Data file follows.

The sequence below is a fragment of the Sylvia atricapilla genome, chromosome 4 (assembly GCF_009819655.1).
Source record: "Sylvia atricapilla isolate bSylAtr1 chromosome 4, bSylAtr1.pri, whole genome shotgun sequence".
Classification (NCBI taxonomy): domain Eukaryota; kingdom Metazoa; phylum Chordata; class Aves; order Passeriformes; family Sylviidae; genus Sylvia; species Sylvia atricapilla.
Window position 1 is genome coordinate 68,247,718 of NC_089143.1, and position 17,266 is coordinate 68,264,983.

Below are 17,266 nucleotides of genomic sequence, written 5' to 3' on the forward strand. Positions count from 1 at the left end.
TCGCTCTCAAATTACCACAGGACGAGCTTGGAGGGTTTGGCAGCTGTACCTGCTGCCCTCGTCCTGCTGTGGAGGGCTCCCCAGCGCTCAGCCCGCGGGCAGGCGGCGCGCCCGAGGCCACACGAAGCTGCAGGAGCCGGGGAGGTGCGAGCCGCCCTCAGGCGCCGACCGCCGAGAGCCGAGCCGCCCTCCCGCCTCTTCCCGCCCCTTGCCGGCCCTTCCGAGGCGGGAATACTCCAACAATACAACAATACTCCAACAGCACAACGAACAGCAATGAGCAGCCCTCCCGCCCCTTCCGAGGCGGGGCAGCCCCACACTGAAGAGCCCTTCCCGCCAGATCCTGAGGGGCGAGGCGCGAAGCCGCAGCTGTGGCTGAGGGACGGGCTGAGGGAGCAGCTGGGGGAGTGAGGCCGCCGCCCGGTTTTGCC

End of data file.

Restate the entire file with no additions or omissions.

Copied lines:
The sequence below is a fragment of the Sylvia atricapilla genome, chromosome 4 (assembly GCF_009819655.1).
Source record: "Sylvia atricapilla isolate bSylAtr1 chromosome 4, bSylAtr1.pri, whole genome shotgun sequence".
Classification (NCBI taxonomy): domain Eukaryota; kingdom Metazoa; phylum Chordata; class Aves; order Passeriformes; family Sylviidae; genus Sylvia; species Sylvia atricapilla.
Window position 1 is genome coordinate 68,247,718 of NC_089143.1, and position 17,266 is coordinate 68,264,983.

Below are 17,266 nucleotides of genomic sequence, written 5' to 3' on the forward strand. Positions count from 1 at the left end.
TCGCTCTCAAATTACCACAGGACGAGCTTGGAGGGTTTGGCAGCTGTACCTGCTGCCCTCGTCCTGCTGTGGAGGGCTCCCCAGCGCTCAGCCCGCGGGCAGGCGGCGCGCCCGAGGCCACACGAAGCTGCAGGAGCCGGGGAGGTGCGAGCCGCCCTCAGGCGCCGACCGCCGAGAGCCGAGCCGCCCTCCCGCCTCTTCCCGCCCCTTGCCGGCCCTTCCGAGGCGGGAATACTCCAACAATACAACAATACTCCAACAGCACAACGAACAGCAATGAGCAGCCCTCCCGCCCCTTCCGAGGCGGGGCAGCCCCACACTGAAGAGCCCTTCCCGCCAGATCCTGAGGGGCGAGGCGCGAAGCCGCAGCTGTGGCTGAGGGACGGGCTGAGGGAGCAGCTGGGGGAGTGAGGCCGCCGCCCGGTTTTGCC